Brakes That Work!
Notorious for their incredibly poor stopping power, the Corvette’s brakes were considered inadequate even in the ’50s and ’60s, let alone now. Bob put them aside, threw a set of Wilwood four-pot callipers and discs onto the front end, and pilfered a pair of rear discs from a Ford Falcon GT to match. These can easily be seen through a pair of 17×8-inch TSW rims, wrapped in Eagle F1 rubber. The wheels sit nicely into the original fibreglass guards of the car, creating a far stauncher aesthetic than the original.
Those guards, along with the rest of the body, were given the full rotisserie restoration treatment prior to being bolted onto the chassis. Now painted in a turquoise colour ” picked by Bob’s wife from a VW Polo ” the body is in perfect condition, and even features an alloy floor pan from an earlier 1958 Corvette, as Chevrolet tried cutting costs in 1960 by going to a heavier steel pan.
Bob has tirelessly restored and improved the cabin, in the process making this particular ’Vette a far more pleasant drive. New leather covers every surface, including a pair of Scat Pro Sport seats, while a host of high-quality Auto Meter Pro Comp Ultra Lite gauges can be seen through a small Grant steering wheel. Bob doesn’t believe in having a stereo in a rod, so you simply won’t find one in this Corvette.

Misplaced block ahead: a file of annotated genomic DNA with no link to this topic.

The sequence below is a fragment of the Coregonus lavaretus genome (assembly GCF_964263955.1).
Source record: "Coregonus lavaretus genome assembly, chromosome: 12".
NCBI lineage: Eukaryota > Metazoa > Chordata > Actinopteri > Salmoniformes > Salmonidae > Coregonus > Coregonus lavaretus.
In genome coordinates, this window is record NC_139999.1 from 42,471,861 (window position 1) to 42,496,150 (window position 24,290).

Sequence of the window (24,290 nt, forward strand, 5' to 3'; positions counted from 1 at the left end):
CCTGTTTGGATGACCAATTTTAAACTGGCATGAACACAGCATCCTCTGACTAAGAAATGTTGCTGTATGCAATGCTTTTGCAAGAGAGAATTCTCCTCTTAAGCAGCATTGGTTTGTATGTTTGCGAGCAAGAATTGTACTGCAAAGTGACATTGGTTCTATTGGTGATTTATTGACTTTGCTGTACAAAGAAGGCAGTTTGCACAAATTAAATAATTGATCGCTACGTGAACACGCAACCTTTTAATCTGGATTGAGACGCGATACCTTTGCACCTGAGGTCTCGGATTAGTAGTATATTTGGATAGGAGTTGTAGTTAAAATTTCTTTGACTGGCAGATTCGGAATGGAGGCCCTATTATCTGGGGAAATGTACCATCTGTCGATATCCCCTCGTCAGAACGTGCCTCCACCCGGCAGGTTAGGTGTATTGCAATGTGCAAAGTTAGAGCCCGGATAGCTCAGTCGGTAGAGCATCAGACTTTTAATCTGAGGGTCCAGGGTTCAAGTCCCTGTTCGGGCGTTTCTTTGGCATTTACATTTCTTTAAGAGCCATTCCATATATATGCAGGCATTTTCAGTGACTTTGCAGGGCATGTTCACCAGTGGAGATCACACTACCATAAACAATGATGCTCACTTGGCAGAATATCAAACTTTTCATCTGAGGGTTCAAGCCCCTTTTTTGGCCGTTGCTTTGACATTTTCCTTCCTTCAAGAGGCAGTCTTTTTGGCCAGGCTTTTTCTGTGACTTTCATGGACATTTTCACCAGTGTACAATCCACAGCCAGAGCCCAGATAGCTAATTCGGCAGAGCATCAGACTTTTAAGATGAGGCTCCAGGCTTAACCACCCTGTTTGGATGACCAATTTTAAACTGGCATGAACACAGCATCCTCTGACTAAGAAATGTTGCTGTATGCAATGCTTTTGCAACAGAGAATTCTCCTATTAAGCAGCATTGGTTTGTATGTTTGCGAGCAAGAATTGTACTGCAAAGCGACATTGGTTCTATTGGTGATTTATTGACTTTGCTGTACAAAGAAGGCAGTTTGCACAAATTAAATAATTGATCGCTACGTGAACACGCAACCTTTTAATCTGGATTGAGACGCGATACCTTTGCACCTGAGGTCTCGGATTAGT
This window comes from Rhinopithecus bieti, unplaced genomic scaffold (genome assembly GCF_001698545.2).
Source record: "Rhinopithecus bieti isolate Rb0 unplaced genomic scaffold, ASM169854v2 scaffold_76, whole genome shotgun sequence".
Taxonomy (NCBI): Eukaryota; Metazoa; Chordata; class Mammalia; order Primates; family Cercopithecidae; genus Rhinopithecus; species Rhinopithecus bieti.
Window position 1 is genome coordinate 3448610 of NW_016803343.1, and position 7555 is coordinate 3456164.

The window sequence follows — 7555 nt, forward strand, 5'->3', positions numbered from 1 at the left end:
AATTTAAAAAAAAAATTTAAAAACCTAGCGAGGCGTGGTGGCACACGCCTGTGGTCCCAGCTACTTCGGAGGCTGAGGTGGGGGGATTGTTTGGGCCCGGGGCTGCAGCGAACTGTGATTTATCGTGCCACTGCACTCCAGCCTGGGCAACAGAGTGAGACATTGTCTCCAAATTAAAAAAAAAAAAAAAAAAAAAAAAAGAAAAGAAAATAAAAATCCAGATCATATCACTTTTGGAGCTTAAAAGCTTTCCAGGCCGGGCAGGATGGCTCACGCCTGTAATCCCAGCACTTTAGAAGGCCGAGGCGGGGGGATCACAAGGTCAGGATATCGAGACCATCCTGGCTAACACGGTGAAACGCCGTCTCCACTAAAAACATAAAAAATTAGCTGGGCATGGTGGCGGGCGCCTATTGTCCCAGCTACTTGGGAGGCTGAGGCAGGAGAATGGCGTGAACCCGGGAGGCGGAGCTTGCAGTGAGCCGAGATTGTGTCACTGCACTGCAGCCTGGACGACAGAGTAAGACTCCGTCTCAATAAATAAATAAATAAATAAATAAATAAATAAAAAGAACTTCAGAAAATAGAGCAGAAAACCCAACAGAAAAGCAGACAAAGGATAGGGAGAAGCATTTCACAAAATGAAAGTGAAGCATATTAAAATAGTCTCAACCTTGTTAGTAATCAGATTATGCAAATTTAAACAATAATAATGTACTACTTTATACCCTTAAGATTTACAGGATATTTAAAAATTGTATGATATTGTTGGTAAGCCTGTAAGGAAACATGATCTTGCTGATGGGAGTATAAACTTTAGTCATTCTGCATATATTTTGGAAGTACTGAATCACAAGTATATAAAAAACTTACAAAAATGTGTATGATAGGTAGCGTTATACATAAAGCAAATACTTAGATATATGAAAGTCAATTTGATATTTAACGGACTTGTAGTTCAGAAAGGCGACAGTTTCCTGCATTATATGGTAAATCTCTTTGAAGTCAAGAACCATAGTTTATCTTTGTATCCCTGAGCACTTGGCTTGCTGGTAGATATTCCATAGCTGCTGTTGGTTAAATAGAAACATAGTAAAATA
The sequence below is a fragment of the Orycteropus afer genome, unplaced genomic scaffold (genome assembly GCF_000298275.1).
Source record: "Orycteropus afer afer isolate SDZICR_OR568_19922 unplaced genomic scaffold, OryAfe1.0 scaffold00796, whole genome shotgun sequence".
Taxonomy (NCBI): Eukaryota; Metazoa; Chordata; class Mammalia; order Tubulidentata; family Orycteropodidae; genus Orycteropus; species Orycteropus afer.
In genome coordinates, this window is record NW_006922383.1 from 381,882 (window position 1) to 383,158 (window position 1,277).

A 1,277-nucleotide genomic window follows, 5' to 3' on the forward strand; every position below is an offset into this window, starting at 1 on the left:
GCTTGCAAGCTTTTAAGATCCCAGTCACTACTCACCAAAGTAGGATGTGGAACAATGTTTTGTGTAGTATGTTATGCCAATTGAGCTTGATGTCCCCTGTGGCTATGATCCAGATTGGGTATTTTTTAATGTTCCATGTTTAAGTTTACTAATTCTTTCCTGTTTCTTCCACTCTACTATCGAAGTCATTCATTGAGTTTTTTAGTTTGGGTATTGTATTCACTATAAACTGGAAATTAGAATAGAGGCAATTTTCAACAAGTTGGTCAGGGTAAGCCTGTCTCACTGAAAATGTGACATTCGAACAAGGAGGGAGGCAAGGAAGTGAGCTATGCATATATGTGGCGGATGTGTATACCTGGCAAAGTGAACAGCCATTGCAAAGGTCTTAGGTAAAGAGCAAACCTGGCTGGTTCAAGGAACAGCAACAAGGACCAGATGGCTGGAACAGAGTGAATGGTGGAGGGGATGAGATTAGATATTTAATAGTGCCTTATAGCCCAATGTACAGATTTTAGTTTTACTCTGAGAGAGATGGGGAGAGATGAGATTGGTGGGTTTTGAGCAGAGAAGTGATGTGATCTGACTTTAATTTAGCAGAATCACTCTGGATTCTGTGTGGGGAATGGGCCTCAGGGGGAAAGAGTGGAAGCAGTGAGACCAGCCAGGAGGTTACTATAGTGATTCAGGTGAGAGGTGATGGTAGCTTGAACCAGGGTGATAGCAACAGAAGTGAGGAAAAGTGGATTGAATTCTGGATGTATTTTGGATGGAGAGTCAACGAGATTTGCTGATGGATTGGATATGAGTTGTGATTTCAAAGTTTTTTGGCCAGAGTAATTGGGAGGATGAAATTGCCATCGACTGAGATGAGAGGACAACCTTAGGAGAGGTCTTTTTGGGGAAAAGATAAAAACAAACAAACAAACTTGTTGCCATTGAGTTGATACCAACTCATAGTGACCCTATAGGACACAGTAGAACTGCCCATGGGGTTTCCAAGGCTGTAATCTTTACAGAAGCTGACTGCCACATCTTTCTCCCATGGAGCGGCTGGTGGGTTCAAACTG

The sharp eyes amongst you may have noticed the steering wheel now resides on the wrong side of the car. Its not something Bob is super happy about, but was required in order to get the car on the road legally.
With the car now built, running and very much street drivable, what now for Bob and his unique, wolf-in-sheep’s-clothing Corvette? “It is a great car, and there are a few more things I want to do to it, like changing the intake system so it’s not pulling in so much hot air, but at the same time it is for sale,” he admits. “I’ve got a few new projects I’d like to get stuck into, so it’s time to move on.” This sounds almost like a perfect opportunity for one lucky rodder to own something unique, fast and possessing plenty of that mysterious but all-important ‘cool factor’ that only a rumbling, whining and hard-charging classic convertible can possess.
1962 Chevrolet Corvette
Engine: 302ci (4949cc) Corvette block, JE pistons, four-bolt mains, Crower cam, Gearing Engines machine work, Gearing Engines head porting and flow testing, Demon 650cfm blow-through carb, Edelbrock dual-plane intake, custom front-driven 4/71 Roots blower, Holley Blue fuel pump, MSD 6 AL ignition, 2.5-inch custom exhaust system, two Griffin electric fans
Driveline: Z28 Camaro five-speed transmission, McCloud alloy flywheel, McCloud clutch and pressure plate, early Corvette 3.5:1 possie diff
Suspension: TCI coil-over suspension, four-link equal length rear end, panhard rod, custom alloy tubular front end, right-hand-drive rack and pinion steering
Brakes: Wilwood front four-pot callipers and discs, Ford Falcon GT rear callipers and discs
Wheels/tyres: 17×8-inch TSW rims, 235/50R17 Eagle F1 tyres
Exterior: Stock body, ’58 alloy floor, VW Polo turquoise paint, rear chassis custom modified to suit four-link rear end
Interior: Scat Pro Sport seats, Grant steering wheel, Grant shift knob, Auto Meter Pro Comp Ultra Lite gauges
Performance: 400hp (300kW)
Occupation: Fitter and turner
Previously owned cars: ’58 Vette, ’67 Camaro RS, ’67 Camaro SS
Build time: Seven years
Owned: Seven years
Bob thanks: Chuckie, Gearing Engines, Bob Carlyle, DC Trading
Story: Peter Kelly | Photos: Adam Croy